When we apply these ideas to modern life, although four bondswomen are not found in many houses I frequent, we do have machines to lighten our loads and often a cleaner. Sadly, we are rarely found lounging in easy chairs, and as bored as we can be, I can't say I know anyone who is bored enough with lack of housework to compromise her fidelity. Perhaps the lack of muscle-forming housekeeping chores do leave us bored and restless, or another argument (and one I prefer) could be that it is precisely these housekeeping chores that leave us bored and restless, but we are still bound to a certain extent by the laws of our religion (not to mention notions of trust or lack of time), which means this boredom is more likely to send us towards a good book, a chocolate fudge brownie or a shopping centre than into a questionable situation. G-d forbid.

What I'd do is write and study all day. We had a class with Rabbi Belovski this week and one of the ladies next to me turned to me in the break and joked, 'Oh, how I wish I could study in a yeshiva morning and night and not have children or a husband.'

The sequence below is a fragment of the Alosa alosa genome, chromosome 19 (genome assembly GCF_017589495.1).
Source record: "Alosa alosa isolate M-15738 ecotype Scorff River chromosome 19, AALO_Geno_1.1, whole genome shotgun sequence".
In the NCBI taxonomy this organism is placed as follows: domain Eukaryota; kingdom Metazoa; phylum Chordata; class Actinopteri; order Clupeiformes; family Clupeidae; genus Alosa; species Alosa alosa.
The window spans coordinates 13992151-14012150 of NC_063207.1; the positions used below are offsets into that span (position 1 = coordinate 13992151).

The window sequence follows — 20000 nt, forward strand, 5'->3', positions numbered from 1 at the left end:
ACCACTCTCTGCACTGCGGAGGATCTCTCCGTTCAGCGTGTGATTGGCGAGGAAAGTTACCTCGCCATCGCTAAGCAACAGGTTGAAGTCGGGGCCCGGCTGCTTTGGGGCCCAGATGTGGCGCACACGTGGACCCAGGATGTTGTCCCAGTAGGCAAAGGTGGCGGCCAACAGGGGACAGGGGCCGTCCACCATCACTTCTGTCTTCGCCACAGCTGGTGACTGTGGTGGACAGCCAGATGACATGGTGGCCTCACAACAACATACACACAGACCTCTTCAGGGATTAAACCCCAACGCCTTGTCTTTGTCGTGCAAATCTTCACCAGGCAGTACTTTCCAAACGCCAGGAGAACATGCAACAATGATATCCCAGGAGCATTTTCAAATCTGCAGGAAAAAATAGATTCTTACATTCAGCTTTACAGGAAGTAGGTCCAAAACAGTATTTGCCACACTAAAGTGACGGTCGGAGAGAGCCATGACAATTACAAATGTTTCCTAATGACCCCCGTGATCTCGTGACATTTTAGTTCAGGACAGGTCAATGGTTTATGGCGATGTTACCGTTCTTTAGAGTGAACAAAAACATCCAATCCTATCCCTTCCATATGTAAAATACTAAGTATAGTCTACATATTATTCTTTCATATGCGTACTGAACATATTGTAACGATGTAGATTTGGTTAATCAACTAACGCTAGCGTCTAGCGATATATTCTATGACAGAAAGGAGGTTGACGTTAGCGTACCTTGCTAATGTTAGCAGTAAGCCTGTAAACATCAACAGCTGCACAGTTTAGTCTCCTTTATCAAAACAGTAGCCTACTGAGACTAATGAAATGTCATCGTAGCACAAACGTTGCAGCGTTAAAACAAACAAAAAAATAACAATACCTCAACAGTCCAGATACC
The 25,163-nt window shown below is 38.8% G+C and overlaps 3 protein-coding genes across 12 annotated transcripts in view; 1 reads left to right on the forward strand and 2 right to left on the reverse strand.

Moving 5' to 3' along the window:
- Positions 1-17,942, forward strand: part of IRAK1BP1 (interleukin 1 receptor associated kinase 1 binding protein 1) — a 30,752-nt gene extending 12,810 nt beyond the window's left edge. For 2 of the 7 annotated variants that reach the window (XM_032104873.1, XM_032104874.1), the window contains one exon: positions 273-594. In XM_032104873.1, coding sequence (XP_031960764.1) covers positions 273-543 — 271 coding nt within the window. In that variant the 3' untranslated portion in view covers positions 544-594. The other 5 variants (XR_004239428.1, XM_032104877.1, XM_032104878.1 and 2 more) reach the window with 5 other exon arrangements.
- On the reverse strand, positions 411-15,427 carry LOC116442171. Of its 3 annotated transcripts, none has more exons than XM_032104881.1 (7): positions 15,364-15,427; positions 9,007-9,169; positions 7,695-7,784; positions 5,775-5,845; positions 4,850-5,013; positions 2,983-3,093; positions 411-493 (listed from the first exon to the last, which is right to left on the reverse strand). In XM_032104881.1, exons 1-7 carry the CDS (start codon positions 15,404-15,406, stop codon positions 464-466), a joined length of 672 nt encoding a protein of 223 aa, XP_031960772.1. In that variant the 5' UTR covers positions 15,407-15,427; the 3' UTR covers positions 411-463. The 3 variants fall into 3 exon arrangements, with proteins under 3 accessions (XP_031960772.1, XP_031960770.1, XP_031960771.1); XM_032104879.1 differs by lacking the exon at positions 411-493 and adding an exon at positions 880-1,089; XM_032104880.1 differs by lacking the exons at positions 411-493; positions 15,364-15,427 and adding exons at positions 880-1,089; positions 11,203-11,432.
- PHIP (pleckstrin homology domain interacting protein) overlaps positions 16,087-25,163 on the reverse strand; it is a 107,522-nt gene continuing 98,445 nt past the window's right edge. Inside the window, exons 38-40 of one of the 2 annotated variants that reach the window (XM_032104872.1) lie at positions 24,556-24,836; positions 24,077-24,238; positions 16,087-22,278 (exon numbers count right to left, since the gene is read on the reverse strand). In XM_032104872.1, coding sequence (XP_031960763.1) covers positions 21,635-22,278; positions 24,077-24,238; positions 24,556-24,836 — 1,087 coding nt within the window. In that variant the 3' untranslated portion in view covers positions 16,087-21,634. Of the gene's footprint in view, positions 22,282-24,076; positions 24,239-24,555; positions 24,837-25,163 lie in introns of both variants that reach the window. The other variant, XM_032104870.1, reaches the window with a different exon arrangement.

I told her what I'd read in the Shulchan Aruch (231) the day before where the argument about whether we should work or study Torah all day came up. There is no answer; it's just left hanging. The gist is, I read somewhere else, that marriage provides a framework of security (ie food, licit conjugal outlets and clothing) from which we can continue working and/or studying, and the inferences I made are that there's something about marriage and childrearing that is challenging enough to make us have to remain in this realm and not solely in the spiritual one. Rabbi Nachman of Breslev believed Moses wasn't allowed into Eretz Israel because he had reached the level where he could commune 24 hours a day in with G-d, but he had to come down and serve the people to help them with laws and boundaries, and his sin was that he resented that. Because he would rather have stayed in communion with G-d and not serve the stiff-necked people, he couldn't enter the land of Israel.

I suppose the answer is that we need to do both - work and study, keep a home running, children fed and nurtured and a husband happy and still find time to commune with our spiritual needs. The question is, and this is more pressing to me, does anyone know where can I get four bondswomen? My easy chair calleth.


( 2 comments — Leave a comment )
Dec. 14th, 2009 12:43 am (UTC)
And another day of ethnic cleansing.
Jan. 3rd, 2010 11:38 pm (UTC)
Don't be fooled
It wasn't so great. It's easy to romanticise the past and say the previous generations had it better or easier, or for older people to say it themselves. Life has its element of suffering in every age and simpler lives aren't necessarily easier just because they had no machines. Imagine washing things by hand every day and having no heating. No thanks.
( 2 comments — Leave a comment )


Emma Shevah